Maybe things aren’t so bad for media companies after all. Earlier this week, I wrote about the eroding trust consumers have in news media, both generally and for specific news brands. In that post, I cited a September poll from Gallup News Service found that Americans’ “trust and confidence” in mass media – newspapers, television, and radio – in “reporting news fully, accurately, and fairly” is just 44%. The percentage has hovered in the mid-40s for most of the last decade, dropping from an all-time high of 72% in 1976 to the mid- to low-50s in the 90s.
That’s sobering news if you are a journalist trading on credibility. In context though, 44% starts to look pretty good.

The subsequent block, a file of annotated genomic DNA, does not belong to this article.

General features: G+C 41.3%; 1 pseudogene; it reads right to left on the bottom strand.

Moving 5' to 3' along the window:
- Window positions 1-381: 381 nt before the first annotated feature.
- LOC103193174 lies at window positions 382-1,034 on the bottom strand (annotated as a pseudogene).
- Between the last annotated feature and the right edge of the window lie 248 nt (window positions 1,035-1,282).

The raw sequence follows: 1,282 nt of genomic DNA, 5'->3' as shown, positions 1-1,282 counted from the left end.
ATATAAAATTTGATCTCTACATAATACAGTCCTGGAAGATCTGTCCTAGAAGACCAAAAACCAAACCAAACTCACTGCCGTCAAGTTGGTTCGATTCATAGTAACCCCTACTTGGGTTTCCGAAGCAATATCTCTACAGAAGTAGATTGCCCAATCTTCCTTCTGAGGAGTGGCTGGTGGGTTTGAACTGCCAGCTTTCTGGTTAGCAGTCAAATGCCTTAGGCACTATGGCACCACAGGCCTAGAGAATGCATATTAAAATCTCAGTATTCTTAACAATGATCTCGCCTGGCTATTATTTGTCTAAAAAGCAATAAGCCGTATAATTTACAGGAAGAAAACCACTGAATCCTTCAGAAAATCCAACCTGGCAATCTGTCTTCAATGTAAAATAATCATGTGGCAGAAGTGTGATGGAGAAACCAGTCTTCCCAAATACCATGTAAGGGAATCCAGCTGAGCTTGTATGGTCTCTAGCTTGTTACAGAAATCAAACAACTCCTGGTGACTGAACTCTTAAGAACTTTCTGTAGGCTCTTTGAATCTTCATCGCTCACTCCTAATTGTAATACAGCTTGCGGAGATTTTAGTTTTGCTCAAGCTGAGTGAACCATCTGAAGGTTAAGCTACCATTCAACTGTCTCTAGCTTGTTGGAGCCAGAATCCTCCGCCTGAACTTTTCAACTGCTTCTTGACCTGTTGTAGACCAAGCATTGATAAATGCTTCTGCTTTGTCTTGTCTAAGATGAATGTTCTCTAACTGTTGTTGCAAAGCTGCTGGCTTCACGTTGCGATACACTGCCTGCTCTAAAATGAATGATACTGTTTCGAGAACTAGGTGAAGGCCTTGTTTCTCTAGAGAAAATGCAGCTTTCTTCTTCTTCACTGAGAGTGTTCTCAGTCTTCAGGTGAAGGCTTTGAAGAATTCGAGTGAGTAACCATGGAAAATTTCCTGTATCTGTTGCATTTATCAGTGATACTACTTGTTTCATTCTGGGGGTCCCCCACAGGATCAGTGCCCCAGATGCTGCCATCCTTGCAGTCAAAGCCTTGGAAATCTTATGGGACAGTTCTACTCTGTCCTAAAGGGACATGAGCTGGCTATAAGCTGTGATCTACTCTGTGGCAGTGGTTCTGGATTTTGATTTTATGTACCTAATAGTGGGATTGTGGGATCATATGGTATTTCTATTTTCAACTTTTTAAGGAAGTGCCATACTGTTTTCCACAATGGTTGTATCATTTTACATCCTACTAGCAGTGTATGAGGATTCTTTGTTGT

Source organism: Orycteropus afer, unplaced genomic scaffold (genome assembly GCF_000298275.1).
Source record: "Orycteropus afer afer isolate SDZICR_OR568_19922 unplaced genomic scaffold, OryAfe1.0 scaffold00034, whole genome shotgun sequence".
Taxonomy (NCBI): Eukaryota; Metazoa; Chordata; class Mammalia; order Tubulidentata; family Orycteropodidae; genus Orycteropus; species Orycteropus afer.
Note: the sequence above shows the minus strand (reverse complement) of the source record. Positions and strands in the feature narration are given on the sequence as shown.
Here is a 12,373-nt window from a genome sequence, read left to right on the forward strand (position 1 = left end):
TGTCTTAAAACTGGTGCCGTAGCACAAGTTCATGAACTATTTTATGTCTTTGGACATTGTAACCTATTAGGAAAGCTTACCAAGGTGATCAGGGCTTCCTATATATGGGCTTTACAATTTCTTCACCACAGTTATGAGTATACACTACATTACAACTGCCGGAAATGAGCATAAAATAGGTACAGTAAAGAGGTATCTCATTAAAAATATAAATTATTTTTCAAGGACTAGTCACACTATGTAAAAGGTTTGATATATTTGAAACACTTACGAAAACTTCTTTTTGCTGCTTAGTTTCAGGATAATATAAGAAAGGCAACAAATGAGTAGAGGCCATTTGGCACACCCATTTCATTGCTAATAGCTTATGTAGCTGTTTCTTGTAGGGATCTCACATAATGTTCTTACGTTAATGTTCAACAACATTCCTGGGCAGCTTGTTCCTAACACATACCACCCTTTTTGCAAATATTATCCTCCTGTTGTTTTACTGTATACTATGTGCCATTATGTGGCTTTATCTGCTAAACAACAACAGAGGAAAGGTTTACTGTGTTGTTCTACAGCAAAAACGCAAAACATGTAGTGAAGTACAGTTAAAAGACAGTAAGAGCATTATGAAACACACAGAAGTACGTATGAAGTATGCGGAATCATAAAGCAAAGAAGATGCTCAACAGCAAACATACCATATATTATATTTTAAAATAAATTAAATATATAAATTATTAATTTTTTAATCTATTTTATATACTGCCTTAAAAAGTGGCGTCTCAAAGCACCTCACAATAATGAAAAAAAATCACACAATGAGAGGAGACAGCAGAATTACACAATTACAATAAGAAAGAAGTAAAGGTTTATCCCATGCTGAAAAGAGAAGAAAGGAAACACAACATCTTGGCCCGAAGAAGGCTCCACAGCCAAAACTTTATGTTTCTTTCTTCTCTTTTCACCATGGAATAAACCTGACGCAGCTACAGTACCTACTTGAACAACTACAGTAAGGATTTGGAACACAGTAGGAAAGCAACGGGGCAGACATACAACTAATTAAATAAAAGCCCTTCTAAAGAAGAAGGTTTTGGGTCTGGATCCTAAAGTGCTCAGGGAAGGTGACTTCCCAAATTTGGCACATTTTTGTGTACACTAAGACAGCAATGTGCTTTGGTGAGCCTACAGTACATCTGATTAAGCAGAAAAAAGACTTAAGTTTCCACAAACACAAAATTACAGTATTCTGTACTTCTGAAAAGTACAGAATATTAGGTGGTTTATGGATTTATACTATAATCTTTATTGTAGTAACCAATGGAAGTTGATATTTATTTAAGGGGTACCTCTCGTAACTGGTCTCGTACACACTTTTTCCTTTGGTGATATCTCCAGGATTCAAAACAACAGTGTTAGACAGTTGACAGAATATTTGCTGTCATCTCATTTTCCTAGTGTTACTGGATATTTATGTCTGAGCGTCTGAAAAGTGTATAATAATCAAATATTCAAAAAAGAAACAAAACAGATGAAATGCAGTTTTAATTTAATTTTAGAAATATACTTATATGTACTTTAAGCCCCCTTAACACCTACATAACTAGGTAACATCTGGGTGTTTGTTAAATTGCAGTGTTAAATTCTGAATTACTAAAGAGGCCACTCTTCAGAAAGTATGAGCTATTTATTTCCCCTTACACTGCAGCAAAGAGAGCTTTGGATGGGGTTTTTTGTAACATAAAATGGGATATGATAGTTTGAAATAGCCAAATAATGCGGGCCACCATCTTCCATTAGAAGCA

A new poll released this week by by AP-GfK makes it clear that it’s not just news organizations that American’s distrust; it’s everyone.
Only one-third of American’s say that most people can be trusted. And it seems like we’re talking about something more than cautious skepticism here. The poll found that 67%of Americans say “you can’t be too careful,” a kind of mistrust that stirs a defensive posture. (Perhaps the silver lining her, though, is that among those polled, only 34% claimed that someone in their household owned a gun. People may be mistrusting, but at least they are largely unarmed.)
Least trusted, according to the survey, are other drivers (39%), strangers met while traveling (29%) and the people who see your social media feed (29%).
While the poll didn’t mention journalists or media outlets, perhaps journalists can take some comfort in knowing they have an 11% trust advantage over “most people.”